Human Laundry, Belsen: April 1945

Catalogue number
  • Art.IWM ART LD 5468
Art and Popular Design
Production date
Subject period
  • Support: canvas
  • medium: oil
  • Support: Height 804 mm, Width 1000 mm
  • Frame: Depth 70 mm, Height 1007 mm, Width 1202 mm
Alternative names
  • object category: painting

© IWM (Art.IWM ART LD 5468)

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Object description

image: A line of wooden tables the front three with an emaciated figure sitting or lying on top. Each of the figures is being washed by a man or woman dressed in a white uniform. A metal bucket stands at the foot of every table; a woman is seen walking out of the room carrying a bucket in either hand.


One of a group of works produced by Zinkeisen during her time as a Red Cross artist. The 'human laundry' consisted of about twenty beds in a stable where German nurses and captured soldiers cut the hair of the inmates, bathed them and applied anti-louse powder before they were transferred to an improvised hospital run by the Red Cross. The tension in the composition lies in the enforced dealings between the emaciated and feeble former inmates and the healthy medical staff treating them.


In 1944 Zinkeisen was commissioned by the Red Cross and St John War Organisation to record their work in north-west Europe, and was one of the few women war artists to be sent overseas. On 15 April 1945 British soldiers entered Bergen-Belsen concentration camp to find a scene of absolute horror. Ten thousand corpses lay unburied, and around 60,000 starving and sick people were packed into the camp’s barracks without food or water. Doris Zinkeisen arrived soon afterwards. Human Laundry is arguably the most powerful work produced by any of the artists who were present. Zinkeisen finds an effective motif in the contrast between the well fed, rounded bodies of the German medical staff and the emaciated bodies of their patients. Although the artist’s later account refers to ‘the German prisoners’, they were actually nurses and doctors from a nearby German military hospital pressed into service. The camp inmates needed to be washed and de-loused to prevent the spread of typhus before they could be admitted to the makeshift Red Cross hospital nearby.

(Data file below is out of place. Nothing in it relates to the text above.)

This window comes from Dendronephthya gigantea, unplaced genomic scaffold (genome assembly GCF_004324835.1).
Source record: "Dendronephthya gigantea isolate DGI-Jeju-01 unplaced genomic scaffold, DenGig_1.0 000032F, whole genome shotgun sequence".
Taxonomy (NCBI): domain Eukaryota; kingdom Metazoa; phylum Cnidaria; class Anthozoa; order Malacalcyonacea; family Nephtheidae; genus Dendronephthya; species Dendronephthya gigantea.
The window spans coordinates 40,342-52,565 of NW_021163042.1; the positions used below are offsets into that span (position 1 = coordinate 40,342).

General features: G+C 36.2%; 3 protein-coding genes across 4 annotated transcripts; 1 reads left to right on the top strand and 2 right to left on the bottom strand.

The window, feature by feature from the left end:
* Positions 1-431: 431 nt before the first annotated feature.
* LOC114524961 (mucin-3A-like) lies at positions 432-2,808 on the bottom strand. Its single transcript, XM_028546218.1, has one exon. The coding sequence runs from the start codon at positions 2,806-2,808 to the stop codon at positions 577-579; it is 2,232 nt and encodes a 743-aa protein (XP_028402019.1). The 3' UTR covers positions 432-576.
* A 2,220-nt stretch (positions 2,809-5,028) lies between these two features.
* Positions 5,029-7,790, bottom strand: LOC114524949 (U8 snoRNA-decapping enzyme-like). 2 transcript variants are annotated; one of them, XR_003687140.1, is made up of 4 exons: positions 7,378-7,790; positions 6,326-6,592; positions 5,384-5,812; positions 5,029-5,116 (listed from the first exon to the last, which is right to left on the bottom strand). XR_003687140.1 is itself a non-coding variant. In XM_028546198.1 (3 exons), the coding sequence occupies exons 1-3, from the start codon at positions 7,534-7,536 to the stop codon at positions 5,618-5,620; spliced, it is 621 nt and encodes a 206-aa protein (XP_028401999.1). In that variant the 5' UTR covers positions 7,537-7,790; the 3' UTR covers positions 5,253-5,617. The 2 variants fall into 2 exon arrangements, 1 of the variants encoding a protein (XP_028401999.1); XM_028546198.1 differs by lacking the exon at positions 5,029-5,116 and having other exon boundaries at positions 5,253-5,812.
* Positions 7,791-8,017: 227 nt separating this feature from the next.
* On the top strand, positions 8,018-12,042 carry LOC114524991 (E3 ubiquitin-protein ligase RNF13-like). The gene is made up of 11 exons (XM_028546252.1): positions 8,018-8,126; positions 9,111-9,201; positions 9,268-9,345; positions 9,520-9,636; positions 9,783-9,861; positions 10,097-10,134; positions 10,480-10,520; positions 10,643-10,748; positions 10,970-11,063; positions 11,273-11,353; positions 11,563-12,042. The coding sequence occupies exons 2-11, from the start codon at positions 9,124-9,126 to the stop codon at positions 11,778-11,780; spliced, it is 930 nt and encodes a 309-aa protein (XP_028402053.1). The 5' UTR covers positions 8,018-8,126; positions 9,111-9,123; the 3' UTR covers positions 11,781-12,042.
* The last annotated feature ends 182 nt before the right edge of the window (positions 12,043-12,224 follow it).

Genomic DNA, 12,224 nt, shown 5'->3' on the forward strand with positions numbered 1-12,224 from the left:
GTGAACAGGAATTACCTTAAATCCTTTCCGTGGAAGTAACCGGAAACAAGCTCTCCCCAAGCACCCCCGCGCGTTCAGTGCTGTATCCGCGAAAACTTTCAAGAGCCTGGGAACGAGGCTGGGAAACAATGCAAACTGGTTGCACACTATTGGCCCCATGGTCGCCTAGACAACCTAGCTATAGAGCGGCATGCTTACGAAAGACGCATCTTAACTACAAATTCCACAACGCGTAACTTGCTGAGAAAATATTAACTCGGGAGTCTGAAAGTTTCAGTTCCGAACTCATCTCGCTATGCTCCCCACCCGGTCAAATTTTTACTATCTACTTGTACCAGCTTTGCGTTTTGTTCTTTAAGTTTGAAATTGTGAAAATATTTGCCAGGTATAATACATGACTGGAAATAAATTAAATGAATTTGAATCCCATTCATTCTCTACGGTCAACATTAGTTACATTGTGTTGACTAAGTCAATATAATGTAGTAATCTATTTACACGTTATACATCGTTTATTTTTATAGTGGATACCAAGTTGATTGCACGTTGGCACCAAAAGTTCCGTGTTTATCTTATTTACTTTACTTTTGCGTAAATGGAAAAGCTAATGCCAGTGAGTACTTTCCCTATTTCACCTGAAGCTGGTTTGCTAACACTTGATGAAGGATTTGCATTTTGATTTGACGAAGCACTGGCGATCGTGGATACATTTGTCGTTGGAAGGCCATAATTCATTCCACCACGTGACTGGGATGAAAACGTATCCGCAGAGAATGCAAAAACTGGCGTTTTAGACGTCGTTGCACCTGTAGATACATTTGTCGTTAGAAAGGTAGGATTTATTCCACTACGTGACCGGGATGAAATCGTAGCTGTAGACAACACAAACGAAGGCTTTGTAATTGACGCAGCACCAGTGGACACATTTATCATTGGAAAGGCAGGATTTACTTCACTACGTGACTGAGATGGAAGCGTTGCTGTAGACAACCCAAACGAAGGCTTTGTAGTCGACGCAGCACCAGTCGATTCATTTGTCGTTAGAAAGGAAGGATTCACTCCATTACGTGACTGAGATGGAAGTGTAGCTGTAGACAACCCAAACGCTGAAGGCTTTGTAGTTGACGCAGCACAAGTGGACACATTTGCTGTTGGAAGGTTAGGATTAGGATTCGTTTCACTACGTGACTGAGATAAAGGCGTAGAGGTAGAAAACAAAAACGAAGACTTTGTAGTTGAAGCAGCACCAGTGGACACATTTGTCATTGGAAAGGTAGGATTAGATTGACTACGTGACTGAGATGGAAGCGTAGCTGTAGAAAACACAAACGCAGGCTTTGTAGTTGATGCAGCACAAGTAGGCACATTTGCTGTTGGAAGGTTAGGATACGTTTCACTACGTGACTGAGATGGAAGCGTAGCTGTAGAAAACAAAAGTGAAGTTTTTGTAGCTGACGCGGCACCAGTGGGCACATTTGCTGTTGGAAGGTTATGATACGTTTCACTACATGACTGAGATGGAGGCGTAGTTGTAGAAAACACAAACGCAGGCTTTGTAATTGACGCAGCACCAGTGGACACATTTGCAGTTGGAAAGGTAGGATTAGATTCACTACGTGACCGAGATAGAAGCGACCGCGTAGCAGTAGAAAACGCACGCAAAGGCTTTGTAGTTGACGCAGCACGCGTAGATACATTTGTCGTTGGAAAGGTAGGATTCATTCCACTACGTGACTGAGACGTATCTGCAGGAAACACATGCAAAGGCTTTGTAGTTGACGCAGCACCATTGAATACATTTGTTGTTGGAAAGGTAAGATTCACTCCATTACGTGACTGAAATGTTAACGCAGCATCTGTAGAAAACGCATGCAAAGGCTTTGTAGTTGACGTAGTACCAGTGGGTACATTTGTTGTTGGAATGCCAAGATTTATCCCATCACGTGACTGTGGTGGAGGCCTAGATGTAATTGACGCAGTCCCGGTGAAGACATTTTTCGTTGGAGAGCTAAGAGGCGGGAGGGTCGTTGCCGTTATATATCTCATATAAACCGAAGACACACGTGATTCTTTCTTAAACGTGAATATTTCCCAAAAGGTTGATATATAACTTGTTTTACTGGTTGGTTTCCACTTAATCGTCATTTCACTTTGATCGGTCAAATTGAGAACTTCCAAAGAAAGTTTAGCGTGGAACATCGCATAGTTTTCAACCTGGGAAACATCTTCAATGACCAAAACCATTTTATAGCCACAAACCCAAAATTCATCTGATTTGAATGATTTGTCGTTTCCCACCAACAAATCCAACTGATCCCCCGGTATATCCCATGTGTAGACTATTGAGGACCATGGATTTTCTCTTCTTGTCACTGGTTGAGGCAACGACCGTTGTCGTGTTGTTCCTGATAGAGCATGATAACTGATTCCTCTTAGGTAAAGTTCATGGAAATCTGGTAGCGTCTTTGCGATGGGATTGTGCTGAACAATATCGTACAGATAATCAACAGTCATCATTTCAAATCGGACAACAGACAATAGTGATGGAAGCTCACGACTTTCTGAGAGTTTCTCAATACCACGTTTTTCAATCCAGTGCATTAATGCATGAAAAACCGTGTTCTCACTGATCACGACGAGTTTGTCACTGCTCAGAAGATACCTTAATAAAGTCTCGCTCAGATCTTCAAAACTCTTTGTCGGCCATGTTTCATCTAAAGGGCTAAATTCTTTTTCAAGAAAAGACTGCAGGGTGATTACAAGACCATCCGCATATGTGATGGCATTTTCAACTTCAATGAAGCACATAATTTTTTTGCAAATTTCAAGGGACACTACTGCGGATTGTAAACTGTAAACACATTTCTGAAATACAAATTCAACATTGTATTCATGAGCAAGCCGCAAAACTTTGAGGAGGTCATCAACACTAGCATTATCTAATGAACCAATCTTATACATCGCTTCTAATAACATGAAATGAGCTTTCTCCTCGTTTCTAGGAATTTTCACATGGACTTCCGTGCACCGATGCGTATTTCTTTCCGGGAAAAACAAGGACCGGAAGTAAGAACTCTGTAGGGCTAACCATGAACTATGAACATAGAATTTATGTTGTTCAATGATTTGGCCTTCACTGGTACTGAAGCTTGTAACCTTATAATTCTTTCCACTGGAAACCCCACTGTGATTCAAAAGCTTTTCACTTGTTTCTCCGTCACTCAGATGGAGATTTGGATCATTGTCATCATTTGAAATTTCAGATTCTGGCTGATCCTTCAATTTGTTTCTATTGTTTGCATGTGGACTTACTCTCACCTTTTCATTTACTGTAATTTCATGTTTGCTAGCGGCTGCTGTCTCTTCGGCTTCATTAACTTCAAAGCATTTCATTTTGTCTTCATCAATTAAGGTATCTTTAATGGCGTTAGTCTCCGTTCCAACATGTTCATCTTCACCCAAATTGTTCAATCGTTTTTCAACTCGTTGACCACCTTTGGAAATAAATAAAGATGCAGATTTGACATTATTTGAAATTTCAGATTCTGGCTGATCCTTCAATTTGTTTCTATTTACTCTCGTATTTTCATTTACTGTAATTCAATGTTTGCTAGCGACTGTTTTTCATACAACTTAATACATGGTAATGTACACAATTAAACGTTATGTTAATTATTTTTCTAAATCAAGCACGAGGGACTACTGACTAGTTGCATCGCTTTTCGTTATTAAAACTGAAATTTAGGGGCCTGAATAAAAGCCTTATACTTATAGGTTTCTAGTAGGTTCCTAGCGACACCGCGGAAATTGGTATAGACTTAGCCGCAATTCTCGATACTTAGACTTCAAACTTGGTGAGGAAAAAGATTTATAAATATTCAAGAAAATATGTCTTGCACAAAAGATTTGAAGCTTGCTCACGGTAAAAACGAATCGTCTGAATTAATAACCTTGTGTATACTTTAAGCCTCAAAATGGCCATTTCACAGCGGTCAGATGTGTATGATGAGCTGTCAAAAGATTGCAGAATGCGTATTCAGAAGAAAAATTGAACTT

‘The stable was used to wash any living creatures down before sending them into hospital to be treated. Each stall had a table on which to lay the patient – the German prisoners did the washing. The church was used as a hospital for those that were alive.’ Doris Zinkeisen The 'human laundry' was set up to combat the spread of Typhus and consisted of over twenty beds in a former stable. It was staffed by captured doctors from the German armed forces and German nurses. The inmates would be shaved, bathed and dusted with anti-louse powder before they were transferred to an improvised hospital run by the Red Cross.

History note

War Artists Advisory Committee commission


Doris Zinkeisen. 1945

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